This describes the appropriate response to sin among the body of believers. We aren’t to go around judging superficially, but we are to judge rightly, and Biblically. And we are to hold one another to the standard that Jesus Himself called us to, not so we can earn our salvation but because this is how we demonstrate our love for Him – obedience. It’s the same way that we can’t say we love our parents and disobey them. Our love for them is what drives us to obey, and our obedience is what establishes our love. Likewise, it is our love for God that calls us to follow His words, heed His commands, and strive for Godly behavior. And it is our obedience to God that proves our love for Him. However, just like with our earthly parents, we will still disobey, but we shouldn’t celebrate our disobedience. We should acknowledge that we all struggle, but then call one another back to repentance and obedience. Yes, it is “ok” that we fail because God loves us still, but we should not be proud of it, celebrate it, or encourage it.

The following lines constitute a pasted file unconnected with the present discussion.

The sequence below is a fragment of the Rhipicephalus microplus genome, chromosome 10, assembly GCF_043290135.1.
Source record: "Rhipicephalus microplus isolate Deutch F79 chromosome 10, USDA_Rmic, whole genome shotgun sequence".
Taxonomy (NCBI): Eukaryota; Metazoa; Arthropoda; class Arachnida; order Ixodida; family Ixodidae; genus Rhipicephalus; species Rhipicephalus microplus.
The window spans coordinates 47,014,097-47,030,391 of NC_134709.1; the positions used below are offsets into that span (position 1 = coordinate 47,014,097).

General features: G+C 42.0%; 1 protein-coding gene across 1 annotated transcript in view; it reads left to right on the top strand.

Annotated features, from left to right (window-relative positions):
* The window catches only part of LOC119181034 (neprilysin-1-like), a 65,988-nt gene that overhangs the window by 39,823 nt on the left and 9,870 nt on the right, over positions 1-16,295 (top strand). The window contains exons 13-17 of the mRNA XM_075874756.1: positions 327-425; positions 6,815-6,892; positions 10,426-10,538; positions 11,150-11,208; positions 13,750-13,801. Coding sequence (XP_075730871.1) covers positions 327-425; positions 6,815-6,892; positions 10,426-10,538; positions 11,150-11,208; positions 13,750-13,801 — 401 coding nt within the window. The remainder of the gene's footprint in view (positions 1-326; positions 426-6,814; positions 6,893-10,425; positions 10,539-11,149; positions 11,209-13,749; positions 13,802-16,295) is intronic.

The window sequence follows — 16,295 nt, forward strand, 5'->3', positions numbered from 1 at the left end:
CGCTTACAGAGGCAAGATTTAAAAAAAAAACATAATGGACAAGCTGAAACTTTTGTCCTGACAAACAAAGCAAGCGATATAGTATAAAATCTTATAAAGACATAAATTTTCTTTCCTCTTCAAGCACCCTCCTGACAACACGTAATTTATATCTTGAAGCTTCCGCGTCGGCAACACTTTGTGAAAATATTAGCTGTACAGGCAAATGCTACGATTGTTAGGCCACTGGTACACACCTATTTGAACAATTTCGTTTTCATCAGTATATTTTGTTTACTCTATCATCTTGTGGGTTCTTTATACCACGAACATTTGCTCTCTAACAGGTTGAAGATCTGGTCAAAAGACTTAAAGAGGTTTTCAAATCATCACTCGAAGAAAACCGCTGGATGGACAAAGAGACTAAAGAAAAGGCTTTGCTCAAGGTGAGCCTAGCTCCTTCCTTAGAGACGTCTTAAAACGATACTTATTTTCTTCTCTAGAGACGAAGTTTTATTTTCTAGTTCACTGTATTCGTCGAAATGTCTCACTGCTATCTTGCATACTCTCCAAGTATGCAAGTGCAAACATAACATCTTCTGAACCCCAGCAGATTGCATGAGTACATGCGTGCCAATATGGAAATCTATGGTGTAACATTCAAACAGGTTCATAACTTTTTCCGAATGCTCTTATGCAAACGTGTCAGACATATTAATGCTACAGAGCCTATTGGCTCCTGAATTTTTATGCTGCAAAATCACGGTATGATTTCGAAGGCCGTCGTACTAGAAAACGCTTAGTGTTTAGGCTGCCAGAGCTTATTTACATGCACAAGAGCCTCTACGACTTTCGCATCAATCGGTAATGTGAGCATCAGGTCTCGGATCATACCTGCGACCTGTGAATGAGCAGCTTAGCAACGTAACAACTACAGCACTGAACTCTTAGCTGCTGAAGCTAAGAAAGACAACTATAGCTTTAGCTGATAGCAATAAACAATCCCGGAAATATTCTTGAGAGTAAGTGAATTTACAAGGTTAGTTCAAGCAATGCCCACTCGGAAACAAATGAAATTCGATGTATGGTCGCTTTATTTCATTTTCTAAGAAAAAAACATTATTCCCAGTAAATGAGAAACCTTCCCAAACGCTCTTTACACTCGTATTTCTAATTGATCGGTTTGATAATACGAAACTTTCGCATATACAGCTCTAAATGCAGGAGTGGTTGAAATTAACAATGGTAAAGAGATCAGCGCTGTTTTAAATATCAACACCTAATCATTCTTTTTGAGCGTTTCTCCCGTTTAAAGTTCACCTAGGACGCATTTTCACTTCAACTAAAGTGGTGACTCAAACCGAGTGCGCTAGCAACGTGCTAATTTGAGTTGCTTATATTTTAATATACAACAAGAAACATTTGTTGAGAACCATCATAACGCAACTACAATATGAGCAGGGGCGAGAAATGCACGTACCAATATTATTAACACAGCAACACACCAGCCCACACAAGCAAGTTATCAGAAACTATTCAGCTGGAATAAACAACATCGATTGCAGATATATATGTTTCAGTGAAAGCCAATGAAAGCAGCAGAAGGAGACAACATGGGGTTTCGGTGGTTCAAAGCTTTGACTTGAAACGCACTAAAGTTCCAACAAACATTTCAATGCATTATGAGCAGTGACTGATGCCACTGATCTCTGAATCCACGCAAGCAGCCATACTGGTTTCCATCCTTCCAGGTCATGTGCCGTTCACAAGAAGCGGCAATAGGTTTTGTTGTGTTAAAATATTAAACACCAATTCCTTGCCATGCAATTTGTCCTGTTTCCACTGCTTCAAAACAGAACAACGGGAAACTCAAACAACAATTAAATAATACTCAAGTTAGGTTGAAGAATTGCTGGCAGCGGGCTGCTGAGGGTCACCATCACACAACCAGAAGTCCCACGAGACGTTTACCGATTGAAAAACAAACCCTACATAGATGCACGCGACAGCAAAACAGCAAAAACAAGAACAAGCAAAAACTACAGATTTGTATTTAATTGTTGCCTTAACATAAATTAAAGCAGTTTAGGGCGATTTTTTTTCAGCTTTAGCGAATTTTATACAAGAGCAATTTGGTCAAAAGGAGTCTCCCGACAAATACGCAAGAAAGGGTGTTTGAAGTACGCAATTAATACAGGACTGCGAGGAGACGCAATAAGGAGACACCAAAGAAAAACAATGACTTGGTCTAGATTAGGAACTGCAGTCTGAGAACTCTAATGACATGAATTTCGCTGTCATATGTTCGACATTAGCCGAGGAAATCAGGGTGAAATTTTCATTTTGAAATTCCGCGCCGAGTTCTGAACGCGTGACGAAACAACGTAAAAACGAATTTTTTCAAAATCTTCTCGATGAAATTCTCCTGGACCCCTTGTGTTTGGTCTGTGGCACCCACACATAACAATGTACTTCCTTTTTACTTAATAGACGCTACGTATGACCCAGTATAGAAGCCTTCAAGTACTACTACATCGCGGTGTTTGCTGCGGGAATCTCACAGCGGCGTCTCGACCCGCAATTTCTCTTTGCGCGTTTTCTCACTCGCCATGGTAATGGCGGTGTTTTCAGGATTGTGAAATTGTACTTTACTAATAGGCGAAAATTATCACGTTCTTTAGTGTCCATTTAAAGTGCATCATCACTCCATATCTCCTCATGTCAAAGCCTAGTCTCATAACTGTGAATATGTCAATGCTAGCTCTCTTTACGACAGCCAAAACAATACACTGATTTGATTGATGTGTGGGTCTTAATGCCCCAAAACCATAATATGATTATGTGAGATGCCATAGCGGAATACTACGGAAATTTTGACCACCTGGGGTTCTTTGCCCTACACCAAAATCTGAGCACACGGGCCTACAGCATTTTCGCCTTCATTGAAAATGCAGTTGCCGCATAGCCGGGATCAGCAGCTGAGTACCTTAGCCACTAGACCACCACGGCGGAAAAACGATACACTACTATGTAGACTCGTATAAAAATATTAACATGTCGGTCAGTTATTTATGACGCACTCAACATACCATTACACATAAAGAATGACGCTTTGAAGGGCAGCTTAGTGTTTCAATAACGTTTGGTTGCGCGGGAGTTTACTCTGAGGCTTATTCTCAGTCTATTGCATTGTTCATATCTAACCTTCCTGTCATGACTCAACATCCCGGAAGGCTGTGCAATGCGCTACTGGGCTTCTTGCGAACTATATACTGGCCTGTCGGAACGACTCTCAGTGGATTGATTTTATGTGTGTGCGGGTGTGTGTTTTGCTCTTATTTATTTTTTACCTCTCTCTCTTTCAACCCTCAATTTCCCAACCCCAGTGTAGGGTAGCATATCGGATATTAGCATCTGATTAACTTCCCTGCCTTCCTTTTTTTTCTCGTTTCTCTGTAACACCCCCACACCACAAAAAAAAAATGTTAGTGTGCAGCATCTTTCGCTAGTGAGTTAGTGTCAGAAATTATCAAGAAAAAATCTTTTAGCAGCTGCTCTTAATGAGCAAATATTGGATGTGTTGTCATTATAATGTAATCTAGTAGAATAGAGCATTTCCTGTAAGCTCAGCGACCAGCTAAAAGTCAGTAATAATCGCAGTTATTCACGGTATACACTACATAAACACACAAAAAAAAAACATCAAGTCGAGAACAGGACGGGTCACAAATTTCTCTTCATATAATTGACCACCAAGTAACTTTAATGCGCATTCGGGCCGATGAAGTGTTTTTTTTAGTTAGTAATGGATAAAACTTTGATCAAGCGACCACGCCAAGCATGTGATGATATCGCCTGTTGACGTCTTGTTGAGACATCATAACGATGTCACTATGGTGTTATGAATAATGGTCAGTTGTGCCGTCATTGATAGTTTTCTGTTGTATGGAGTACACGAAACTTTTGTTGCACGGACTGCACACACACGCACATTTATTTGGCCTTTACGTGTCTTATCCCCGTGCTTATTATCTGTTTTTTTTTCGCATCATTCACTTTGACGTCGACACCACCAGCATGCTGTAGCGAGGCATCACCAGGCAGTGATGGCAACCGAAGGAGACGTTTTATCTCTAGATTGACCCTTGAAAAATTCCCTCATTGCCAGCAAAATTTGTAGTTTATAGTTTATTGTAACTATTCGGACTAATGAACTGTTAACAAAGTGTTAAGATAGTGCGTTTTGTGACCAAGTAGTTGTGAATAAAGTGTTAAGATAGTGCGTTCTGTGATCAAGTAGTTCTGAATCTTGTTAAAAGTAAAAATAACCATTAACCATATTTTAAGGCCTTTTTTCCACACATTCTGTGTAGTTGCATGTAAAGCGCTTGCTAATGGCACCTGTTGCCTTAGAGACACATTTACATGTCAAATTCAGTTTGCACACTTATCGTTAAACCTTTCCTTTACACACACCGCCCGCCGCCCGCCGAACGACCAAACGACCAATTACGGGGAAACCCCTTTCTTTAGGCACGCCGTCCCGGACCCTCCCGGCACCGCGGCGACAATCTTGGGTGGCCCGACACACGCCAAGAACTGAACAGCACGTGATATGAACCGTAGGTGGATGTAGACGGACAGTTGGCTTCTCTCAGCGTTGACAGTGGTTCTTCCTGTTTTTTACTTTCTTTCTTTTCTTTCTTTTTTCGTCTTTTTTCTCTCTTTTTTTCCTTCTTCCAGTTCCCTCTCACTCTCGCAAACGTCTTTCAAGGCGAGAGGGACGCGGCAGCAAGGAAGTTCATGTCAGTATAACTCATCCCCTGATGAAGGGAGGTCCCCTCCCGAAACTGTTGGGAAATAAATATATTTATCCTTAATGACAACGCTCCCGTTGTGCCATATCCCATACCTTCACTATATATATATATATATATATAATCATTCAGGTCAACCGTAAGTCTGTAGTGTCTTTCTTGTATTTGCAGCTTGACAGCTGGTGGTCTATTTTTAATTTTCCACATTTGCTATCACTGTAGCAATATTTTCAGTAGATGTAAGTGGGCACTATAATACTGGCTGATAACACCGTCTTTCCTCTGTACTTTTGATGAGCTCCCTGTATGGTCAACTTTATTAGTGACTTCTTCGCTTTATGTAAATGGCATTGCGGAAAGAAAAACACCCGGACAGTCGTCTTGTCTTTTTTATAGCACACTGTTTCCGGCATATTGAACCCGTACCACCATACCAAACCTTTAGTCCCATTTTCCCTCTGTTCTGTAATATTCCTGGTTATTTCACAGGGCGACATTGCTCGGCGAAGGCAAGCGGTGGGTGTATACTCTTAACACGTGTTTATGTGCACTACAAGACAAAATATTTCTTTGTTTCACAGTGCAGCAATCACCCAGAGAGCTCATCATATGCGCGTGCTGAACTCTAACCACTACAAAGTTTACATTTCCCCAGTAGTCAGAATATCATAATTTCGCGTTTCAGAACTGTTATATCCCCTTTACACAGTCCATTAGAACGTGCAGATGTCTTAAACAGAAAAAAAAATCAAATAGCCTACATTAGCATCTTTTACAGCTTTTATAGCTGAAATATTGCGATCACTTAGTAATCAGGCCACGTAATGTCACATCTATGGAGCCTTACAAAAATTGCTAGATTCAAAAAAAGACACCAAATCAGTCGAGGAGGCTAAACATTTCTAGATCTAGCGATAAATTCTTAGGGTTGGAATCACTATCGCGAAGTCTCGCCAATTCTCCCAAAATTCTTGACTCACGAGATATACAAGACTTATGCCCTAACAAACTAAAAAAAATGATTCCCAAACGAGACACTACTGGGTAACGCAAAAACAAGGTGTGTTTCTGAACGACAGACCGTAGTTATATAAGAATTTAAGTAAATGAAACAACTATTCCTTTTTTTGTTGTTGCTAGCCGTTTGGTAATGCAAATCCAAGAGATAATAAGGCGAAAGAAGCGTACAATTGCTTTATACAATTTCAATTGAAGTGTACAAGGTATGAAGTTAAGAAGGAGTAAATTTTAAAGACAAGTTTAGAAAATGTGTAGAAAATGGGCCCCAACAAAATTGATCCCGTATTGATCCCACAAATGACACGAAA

In light of that, what would you do if a fellow believer announced that she is a homosexual and is now officially professing her love for her girlfriend? Or a member of your Bible study has asked you to meet his boyfriend? Is that any different from the scenarios described above? Is it not equally sinful? Then why do we see fellow believers applauding the “courage” of professing Christians in announcing their homosexuality? Why do I see Christians on social media saying, “You look so happy!” to a believer posting pictures with their same-sex partner? Why are other church members giving likes and thumbs up and “you go girl”-comments to a fellow believer announcing they are embracing and acting on their same-sex attraction? Why are Christians encouraging other Christians to embrace their sin choices? We should be grieved by these sins. We should be speaking to them individually about their choices that are leading them far from the commandments of God. We should be counseling them about how to deny their fleshly desires and take up their cross in obedience unto cross – as we all must do. We may not all have to deny the fleshly desire of same-sex attraction, but we all have to deny our fleshly desires. For one, it may be denying the desire to have heterosexual intimacy with someone who is not their spouse. For another it may be to deny their fleshly reaction of outbursts of anger and wrath. For yet another, it may be to deny their fleshly desire to indulge in too much alcohol or to use words that are not kind or loving. Quite frankly, it doesn’t matter. We should never celebrate another believer’s choice to embrace sin – no matter the sin.